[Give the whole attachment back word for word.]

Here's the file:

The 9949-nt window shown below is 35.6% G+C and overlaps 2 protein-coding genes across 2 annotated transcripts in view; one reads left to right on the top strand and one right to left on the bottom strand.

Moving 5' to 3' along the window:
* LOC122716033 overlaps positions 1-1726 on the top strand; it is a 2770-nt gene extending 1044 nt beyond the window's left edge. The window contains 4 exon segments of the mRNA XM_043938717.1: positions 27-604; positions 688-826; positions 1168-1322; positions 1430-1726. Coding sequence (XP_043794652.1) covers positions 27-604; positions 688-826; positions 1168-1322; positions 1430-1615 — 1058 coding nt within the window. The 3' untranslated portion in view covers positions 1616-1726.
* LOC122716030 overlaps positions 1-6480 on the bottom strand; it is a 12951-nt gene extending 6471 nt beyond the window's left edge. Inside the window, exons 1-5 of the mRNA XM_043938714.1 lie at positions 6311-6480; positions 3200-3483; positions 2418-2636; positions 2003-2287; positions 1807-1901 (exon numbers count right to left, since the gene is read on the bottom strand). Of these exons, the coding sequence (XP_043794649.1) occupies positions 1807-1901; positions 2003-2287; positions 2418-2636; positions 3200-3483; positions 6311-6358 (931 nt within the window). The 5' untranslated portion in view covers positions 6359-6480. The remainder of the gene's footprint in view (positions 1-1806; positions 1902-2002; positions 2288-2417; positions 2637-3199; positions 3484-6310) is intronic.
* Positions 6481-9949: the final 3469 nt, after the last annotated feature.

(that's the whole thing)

The 9949-nt window shown below is 35.6% G+C and overlaps 2 protein-coding genes across 2 annotated transcripts in view; one reads left to right on the top strand and one right to left on the bottom strand.

Moving 5' to 3' along the window:
* LOC122716033 overlaps positions 1-1726 on the top strand; it is a 2770-nt gene extending 1044 nt beyond the window's left edge. The window contains 4 exon segments of the mRNA XM_043938717.1: positions 27-604; positions 688-826; positions 1168-1322; positions 1430-1726. Coding sequence (XP_043794652.1) covers positions 27-604; positions 688-826; positions 1168-1322; positions 1430-1615 — 1058 coding nt within the window. The 3' untranslated portion in view covers positions 1616-1726.
* LOC122716030 overlaps positions 1-6480 on the bottom strand; it is a 12951-nt gene extending 6471 nt beyond the window's left edge. Inside the window, exons 1-5 of the mRNA XM_043938714.1 lie at positions 6311-6480; positions 3200-3483; positions 2418-2636; positions 2003-2287; positions 1807-1901 (exon numbers count right to left, since the gene is read on the bottom strand). Of these exons, the coding sequence (XP_043794649.1) occupies positions 1807-1901; positions 2003-2287; positions 2418-2636; positions 3200-3483; positions 6311-6358 (931 nt within the window). The 5' untranslated portion in view covers positions 6359-6480. The remainder of the gene's footprint in view (positions 1-1806; positions 1902-2002; positions 2288-2417; positions 2637-3199; positions 3484-6310) is intronic.
* Positions 6481-9949: the final 3469 nt, after the last annotated feature.